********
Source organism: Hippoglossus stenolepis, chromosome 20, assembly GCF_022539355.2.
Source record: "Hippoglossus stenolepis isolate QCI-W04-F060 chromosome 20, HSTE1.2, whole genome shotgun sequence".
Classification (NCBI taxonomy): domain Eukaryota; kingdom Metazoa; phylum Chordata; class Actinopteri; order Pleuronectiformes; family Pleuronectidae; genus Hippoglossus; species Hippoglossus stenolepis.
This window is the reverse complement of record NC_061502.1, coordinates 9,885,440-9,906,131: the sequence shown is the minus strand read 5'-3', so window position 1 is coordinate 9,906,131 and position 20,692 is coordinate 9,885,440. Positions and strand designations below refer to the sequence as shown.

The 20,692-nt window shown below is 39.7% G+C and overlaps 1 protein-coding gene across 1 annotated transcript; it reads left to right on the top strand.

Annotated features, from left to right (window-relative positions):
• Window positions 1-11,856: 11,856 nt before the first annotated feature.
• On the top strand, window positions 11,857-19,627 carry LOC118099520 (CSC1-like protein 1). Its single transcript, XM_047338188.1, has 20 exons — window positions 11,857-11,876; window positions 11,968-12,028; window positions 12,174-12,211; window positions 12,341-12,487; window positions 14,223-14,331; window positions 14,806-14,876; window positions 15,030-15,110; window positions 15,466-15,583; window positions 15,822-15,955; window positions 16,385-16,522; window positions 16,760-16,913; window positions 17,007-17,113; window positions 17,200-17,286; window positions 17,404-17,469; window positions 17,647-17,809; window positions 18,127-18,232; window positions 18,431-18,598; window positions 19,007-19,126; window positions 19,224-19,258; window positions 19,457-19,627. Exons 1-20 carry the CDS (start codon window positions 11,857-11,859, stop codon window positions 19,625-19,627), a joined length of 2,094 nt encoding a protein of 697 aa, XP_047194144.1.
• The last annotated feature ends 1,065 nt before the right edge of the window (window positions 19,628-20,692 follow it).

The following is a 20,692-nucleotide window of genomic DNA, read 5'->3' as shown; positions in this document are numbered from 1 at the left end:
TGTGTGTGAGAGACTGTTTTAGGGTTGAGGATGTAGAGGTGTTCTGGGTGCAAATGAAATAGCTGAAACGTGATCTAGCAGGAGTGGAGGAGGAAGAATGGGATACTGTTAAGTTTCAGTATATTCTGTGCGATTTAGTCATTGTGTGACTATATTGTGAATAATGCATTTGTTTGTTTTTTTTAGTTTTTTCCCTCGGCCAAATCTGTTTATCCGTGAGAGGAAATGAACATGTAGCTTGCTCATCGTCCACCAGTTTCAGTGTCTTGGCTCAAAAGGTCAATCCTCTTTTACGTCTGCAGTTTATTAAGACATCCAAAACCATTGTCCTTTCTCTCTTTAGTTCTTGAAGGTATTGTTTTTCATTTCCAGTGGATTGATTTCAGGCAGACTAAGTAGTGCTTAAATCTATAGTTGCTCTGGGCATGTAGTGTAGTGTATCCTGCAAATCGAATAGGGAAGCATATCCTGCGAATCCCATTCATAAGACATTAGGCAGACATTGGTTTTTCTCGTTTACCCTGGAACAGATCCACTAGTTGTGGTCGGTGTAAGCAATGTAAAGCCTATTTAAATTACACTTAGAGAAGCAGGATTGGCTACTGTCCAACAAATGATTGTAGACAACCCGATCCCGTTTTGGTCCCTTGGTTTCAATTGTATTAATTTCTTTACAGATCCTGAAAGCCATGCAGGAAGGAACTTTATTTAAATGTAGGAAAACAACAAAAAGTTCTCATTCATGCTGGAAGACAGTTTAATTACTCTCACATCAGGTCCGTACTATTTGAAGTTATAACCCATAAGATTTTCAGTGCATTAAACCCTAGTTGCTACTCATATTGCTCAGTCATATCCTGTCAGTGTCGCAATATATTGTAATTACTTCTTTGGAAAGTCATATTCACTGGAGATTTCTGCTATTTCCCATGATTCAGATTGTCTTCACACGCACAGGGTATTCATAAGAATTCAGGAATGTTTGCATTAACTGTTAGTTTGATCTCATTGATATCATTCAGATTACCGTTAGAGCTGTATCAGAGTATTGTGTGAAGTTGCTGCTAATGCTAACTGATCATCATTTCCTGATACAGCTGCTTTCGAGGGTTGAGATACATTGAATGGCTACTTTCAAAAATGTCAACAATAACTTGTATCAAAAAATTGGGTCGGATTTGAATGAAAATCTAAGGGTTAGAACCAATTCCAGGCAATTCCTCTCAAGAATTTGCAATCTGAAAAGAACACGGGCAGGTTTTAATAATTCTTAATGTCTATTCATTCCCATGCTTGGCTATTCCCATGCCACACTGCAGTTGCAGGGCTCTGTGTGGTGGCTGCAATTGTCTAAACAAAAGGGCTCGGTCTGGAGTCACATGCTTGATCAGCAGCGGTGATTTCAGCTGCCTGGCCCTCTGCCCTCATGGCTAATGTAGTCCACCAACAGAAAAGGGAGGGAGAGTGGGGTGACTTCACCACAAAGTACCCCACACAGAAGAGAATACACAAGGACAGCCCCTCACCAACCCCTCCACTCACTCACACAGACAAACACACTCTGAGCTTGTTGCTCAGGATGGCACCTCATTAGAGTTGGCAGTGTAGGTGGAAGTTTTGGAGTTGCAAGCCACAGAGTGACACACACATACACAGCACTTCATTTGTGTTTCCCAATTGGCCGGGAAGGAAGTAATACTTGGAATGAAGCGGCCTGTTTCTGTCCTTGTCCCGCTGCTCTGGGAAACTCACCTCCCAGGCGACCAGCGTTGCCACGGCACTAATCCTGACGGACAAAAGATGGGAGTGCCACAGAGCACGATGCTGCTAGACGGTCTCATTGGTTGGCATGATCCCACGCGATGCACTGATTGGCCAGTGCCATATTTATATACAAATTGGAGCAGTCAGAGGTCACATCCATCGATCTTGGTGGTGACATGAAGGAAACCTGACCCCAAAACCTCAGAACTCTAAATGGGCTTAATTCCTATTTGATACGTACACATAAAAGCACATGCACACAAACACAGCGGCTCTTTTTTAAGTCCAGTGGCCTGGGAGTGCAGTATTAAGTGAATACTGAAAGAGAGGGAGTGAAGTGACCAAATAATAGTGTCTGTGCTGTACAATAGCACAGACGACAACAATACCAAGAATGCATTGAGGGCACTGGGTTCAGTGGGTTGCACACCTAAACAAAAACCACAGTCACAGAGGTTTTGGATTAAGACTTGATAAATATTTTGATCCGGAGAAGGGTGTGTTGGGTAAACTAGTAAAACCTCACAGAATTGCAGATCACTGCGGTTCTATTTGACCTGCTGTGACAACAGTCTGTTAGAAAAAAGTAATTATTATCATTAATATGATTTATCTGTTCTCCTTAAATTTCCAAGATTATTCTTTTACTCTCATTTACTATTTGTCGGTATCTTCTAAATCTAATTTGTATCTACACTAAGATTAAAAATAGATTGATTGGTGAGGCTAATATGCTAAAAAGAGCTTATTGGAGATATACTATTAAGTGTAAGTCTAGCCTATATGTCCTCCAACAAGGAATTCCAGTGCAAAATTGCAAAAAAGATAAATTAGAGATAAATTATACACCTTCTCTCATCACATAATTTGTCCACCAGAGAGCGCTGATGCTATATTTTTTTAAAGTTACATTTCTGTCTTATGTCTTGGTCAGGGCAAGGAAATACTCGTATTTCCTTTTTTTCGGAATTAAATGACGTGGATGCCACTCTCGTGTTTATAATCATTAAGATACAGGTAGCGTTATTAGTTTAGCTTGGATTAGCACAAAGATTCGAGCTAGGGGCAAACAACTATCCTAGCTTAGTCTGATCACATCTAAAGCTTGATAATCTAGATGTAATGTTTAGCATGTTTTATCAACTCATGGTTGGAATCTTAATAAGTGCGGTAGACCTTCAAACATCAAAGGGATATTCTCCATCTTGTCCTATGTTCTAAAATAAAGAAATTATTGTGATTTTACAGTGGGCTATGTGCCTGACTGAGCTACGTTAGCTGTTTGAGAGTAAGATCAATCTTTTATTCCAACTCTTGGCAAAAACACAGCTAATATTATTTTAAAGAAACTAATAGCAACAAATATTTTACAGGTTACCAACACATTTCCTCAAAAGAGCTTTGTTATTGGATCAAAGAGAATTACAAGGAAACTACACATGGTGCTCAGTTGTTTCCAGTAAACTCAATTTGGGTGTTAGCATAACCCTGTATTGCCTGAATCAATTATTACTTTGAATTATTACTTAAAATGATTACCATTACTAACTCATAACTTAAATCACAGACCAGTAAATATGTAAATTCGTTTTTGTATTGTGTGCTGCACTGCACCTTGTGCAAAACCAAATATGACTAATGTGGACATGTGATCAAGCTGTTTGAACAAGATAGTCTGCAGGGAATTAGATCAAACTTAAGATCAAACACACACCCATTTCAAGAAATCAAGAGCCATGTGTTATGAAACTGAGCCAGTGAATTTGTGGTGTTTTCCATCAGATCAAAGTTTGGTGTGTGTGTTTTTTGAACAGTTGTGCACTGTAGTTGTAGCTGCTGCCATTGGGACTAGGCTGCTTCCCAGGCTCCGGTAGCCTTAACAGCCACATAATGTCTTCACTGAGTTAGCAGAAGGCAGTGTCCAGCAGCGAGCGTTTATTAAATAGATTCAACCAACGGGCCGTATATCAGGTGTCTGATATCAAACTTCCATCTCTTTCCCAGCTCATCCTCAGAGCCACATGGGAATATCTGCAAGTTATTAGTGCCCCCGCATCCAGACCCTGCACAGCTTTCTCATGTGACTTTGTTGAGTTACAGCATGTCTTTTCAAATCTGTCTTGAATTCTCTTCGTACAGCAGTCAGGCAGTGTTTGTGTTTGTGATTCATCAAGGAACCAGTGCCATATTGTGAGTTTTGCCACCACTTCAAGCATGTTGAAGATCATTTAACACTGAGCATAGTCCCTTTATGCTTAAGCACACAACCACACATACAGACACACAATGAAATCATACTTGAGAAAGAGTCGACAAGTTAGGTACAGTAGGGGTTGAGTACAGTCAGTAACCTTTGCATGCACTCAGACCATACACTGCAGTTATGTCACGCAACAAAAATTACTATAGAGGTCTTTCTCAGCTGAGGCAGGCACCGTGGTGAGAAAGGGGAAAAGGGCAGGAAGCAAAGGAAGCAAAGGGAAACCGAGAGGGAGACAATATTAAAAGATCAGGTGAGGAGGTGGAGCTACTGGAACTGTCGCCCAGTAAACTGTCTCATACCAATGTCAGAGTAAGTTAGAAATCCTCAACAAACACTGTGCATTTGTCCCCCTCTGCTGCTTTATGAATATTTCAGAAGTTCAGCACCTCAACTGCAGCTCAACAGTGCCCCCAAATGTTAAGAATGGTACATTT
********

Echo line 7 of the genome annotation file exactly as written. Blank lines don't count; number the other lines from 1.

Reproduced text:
• Window positions 1-11,856: 11,856 nt before the first annotated feature.